Jason Cortez
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Nov 27 2008 23:11
Jef wrote:
I think that especially counts with depression because of the idea of 'pulling yourself together' medicalising it removes the blame, after all there are lots of people who live in the same conditions but don't have the same problems (no one uses this logic for other diseases).

I am not sure what you mean here. Are you suggesting that people who suffer from depression should take responsibility for their depression and if so, in what way?

Depression is considered to be caused by a wide spectrum of interactions, social, psychological, biological.

Jason Cortez
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Nov 27 2008 23:19

As of Feb 2008 there was 2, 389,720 people claiming IB in Britain.

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Nov 28 2008 00:10
Jason Cortez wrote:
Jef wrote:
I think that especially counts with depression because of the idea of 'pulling yourself together' medicalising it removes the blame, after all there are lots of people who live in the same conditions but don't have the same problems (no one uses this logic for other diseases).

I am not sure what you mean here. Are you suggesting that people who suffer from depression should take responsibility for their depression and if so, in what way?

Depression is considered to be caused by a wide spectrum of interactions, social, psychological, biological.

Exactly the opposite. I'm saying that depression is often seen as a form of weakness and that medicalising it can make sufferers (for want of a beter word) feel better about it. Like the example I tried to give; with other diseasesno one would say to a cancer suffferer, for example, that someone else had the same environment and doesn't have the problem.

Jason Cortez
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Nov 28 2008 19:59

Ar, right i got the wrong end of the stick and read it saying medicalising depression remove the blame and this was a problem. Doh. embarrassed

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Nov 29 2008 14:54

bit late coming to this thread but never mind.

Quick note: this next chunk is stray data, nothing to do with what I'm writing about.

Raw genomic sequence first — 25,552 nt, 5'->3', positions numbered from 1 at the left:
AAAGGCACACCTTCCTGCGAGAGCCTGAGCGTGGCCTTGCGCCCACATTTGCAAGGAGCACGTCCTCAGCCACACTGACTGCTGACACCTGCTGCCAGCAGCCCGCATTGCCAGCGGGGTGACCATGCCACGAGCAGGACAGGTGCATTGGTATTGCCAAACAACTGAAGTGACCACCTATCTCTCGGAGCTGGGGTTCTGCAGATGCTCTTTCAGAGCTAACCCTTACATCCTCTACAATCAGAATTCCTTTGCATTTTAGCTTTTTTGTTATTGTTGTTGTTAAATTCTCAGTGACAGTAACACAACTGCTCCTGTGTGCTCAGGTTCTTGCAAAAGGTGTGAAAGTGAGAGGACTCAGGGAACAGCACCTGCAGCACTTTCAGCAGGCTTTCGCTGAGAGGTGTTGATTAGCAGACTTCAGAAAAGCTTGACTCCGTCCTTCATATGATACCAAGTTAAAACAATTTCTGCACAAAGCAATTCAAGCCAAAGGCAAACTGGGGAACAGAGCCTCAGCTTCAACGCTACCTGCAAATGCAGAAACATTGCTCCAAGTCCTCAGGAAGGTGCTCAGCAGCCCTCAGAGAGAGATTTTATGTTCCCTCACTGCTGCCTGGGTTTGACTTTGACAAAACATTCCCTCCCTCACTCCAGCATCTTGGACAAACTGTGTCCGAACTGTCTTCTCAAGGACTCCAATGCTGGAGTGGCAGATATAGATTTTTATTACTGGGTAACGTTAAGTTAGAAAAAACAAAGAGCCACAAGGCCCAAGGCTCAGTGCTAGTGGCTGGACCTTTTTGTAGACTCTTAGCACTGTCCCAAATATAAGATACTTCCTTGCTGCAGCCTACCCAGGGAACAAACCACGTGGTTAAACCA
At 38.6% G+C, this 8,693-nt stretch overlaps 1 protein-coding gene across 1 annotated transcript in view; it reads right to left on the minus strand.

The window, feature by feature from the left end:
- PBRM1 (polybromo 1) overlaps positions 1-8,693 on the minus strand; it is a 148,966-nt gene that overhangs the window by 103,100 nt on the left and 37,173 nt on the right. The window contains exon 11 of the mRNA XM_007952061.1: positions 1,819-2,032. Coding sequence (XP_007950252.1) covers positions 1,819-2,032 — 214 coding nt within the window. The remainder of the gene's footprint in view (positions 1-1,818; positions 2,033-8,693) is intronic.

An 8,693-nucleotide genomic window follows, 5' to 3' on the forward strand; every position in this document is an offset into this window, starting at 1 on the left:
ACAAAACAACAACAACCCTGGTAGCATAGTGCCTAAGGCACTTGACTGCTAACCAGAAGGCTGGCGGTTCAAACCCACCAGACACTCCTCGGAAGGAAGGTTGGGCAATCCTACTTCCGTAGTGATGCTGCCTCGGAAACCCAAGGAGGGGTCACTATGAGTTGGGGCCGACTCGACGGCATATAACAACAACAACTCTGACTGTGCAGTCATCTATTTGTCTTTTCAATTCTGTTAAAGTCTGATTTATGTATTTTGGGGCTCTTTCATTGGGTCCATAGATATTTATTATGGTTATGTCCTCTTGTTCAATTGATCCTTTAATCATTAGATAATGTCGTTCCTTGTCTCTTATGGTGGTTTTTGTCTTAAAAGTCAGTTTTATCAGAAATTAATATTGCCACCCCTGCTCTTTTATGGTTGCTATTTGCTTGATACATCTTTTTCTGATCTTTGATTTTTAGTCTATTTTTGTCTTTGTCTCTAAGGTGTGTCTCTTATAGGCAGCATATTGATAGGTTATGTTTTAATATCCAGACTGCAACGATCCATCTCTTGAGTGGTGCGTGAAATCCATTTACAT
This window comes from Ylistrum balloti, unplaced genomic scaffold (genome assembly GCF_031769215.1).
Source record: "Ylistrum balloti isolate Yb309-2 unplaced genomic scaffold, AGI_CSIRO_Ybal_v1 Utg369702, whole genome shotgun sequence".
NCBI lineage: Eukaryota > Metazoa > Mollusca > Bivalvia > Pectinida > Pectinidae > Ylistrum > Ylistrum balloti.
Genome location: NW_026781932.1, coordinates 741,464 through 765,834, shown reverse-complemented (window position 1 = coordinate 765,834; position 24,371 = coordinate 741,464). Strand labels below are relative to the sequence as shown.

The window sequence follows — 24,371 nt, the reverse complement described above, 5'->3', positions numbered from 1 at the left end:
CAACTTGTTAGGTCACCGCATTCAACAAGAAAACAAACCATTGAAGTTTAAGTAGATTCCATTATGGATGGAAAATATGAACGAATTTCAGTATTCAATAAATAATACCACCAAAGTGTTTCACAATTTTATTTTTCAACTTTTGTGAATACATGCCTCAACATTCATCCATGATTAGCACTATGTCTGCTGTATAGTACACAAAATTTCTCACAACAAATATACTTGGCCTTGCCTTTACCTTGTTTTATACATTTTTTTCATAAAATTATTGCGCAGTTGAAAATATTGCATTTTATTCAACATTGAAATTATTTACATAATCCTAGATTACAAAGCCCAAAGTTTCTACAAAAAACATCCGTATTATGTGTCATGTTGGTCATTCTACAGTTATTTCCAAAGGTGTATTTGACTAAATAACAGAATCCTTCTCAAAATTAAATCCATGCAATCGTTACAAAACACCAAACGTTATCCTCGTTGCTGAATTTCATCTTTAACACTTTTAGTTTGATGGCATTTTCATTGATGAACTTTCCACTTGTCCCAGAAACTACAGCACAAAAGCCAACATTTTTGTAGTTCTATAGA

xConorx wrote:
So, while work is indeed shite and unfulfilling, and while time-off is much needed for everyone, not just the 'sick', doctors simply signing sicklines or ok-ing IB only helps to mask the real social reasons behind people suffering many conditions like stress etc.

this is very true and it's almost impossible to know what's best sometimes. it certainly is medicalising a social problem, but since doctors aren't in a position to change or improve the social circumstances that cause/exacerbate their patients' conditions they're left with two options really - writing sick notes and eventually okaying incapacity benefit, or treating them medically and encouraging them to stick at it with work. and the latter is often just completely moronic sounding when either a) it's obvious that their illness is too severe for them to work without it being unbearable, or b) the work they could find/go back to would be so awful and boring in itself that it'd take a doctor with a pretty defunct sense of humanity to NOT sign something that lets them escape it for a bit longer. the point about whether this is more damaging in the long run is a difficult one. maybe it is the case. i certainly think the idea of it being psychologically damaging to be labelled as 'incapable' is valid. but at the end of the day i would find it more worrying if doctors became bigger barriers to people getting IB: i think it's worse for the balance to be tipped towards people being denied it when they do need it (be that based on physical or mental reasons) than towards people getting it when it's questionable whether they're really 'sick'. it is not a doctor's job to decide who is and isn't appropriate to be subjected to work in all its alienating, depressing, exploitative glory. nobody is. i think it's more important for patients to see their doctors as 'on their side' and thus trustworthy when it comes to whether or not they'll have to do work they don't want to do/return to when they're not well, than for them to know doctors aren't "contributing to a social problem". (which would be impossible to know anyway - sign the damn things and they're worsening the problem of the long term risks of being on IB, don't sign and they're sentencing people to work and all the health/social problems that go with it.)